Brake Fail: Smashing your Rotors off with an Axe.


Broken Brake Rotors

A simple task that you’ve done a million times before can often take a horrible turn faster than you can say, “where’s my biggest hammer”?   I really thought this brake job was going to be a quick 30 minute pad and rotor slap, like it should be.  Not so much, let’s review.

Step 1: Jack up the vehicle in a safe manner. “Check!”

Step 2: Remove the wheels. “Check!”

Step 3: Remove caliper & caliper bracket bolts. “Check!”

Step 4: Tie up calipers with mechanics wire to prevent them from hanging from the rubber brake hoses. “Check!”

Step 5: Slide the worn out rotors off the hub. “Umm, not sliding. What the heck is going on here?”

Step 6: Clean oily substance off new rotors, and slide new rotors into place. “Whoa….back it up instruction guy! We need to hop in the Delorean and zoom back to step 5. These rotors are stuck, no joke.  What now?”

Step 7: Compress the caliper piston and replace the old brake pads with new brake pads.  Don’t forget to lube the sliders.  “This hammer is not nearly big enough.  Does anybody know where my axe is?”

Step 8: Slide the caliper brackets and caliper over the new rotor and reinstall the caliper bolts. “Ok guys, the rotors are really getting destroyed now. We need torches, cut off wheels, grinders, and a sawzall!”

Step 9: Reinstall the wheels, and torque the lug nuts to your vehicle’s torque specifications. “Hello? instruction guy….I hate you. This is the Worst job EVER!”

Step 10: Before starting vehicle, be sure to recheck brake fluid level and pump the brake pedal to set the pads in place. “……….disappoint………”

Jeremy Nutt

Hi, I'm Jeremy.

One thought to “Brake Fail: Smashing your Rotors off with an Axe.”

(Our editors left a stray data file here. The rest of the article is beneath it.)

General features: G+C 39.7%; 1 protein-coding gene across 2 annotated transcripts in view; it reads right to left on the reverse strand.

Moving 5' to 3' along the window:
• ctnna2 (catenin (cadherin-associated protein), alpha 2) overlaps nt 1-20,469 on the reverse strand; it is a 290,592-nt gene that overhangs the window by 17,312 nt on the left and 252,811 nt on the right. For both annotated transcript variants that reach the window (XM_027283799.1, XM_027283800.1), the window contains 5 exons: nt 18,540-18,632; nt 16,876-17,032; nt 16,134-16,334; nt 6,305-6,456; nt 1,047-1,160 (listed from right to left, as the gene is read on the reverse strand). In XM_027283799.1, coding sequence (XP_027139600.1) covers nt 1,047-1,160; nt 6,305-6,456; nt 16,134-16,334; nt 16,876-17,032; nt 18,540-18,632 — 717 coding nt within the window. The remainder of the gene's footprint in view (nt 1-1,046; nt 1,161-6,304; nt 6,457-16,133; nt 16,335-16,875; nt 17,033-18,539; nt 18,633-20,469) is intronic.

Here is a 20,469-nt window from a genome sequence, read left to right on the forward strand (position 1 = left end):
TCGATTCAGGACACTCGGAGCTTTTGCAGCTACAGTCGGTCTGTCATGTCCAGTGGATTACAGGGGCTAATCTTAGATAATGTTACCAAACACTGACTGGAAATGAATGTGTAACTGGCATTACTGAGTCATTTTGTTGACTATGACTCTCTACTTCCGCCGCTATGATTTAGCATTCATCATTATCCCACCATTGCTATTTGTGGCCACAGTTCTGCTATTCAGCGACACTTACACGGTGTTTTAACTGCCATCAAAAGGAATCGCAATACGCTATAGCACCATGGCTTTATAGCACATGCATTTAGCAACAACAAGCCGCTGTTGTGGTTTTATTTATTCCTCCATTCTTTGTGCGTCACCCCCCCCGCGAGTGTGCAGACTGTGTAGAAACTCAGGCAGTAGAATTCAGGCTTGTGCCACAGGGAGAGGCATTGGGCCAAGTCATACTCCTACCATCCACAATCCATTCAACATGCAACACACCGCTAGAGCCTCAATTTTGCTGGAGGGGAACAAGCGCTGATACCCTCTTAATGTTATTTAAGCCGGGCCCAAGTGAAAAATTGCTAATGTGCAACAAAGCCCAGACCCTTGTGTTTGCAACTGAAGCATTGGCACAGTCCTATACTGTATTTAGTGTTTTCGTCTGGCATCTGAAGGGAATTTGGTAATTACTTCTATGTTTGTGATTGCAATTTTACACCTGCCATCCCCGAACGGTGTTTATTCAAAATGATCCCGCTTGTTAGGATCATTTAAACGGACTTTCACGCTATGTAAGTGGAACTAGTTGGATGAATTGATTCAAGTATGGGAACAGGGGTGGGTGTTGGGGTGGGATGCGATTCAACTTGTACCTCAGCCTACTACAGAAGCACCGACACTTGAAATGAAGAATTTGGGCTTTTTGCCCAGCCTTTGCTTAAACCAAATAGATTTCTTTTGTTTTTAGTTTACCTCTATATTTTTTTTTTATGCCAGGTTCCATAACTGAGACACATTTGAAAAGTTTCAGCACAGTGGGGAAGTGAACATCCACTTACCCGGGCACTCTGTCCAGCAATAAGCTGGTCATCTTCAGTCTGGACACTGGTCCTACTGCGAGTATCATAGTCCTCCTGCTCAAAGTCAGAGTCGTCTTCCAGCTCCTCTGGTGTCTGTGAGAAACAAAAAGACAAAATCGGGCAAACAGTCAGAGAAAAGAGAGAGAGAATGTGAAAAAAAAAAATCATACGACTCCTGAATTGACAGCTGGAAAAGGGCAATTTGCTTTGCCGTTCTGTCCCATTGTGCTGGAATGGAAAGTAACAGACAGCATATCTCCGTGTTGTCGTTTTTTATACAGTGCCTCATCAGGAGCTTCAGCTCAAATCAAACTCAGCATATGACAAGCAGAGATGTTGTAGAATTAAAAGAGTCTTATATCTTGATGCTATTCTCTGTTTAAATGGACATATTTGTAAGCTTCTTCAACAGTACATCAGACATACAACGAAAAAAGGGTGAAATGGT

1. I had a similiar experience with a drum that wouldn’t come off the rear of a 94′ XJ Cherokee. I tried on several occasions to remove the wheel and pull the drum. I kept thinking the brake shoes were holding it in place or that I was missing one of those push nut clips that sometimes holds them on and gets rusty and you miss seeing…But after several attempts and lots of hammer whacks, (The drum starting to worry me by looking a bit de-formed) I tried something that really worked…I had sprayed penetrant on it a couple times to no avail. But I didn’t try it with heat combined. So I just used a simple plumbers style propane torch and a can of penetrant. I evenly heated the drum for about 3-5 minutes so that it was very hot, then I turned off the torch and set it to the side. I then sprayed the penetrant onto the hot surface mostly near the lug studs. (Beware that penetrant is mostly flammable) It smoked and sizzled but I could tell that it was wicking it in around the lug studs very well. After a very liberal dose of penetrant and waiting about 5 minutes I fired up the propane torch again…After about 1 minute of heating the drum made a loud POP! And it literally jumped but remained on the studs. I realized I had heated the penetrant and made it expand and it pressed the drum off hydraulically! It worked great! Just make sure you dont use the penetrant and the torch at the same time! I used a product like PB blaster, reminding that the carrier solvent is the most flammable component. Once it is sprayed on the carrier evaporates and the oils are much less flammable but caution & a fire extinguisher shouldn’t be far away.

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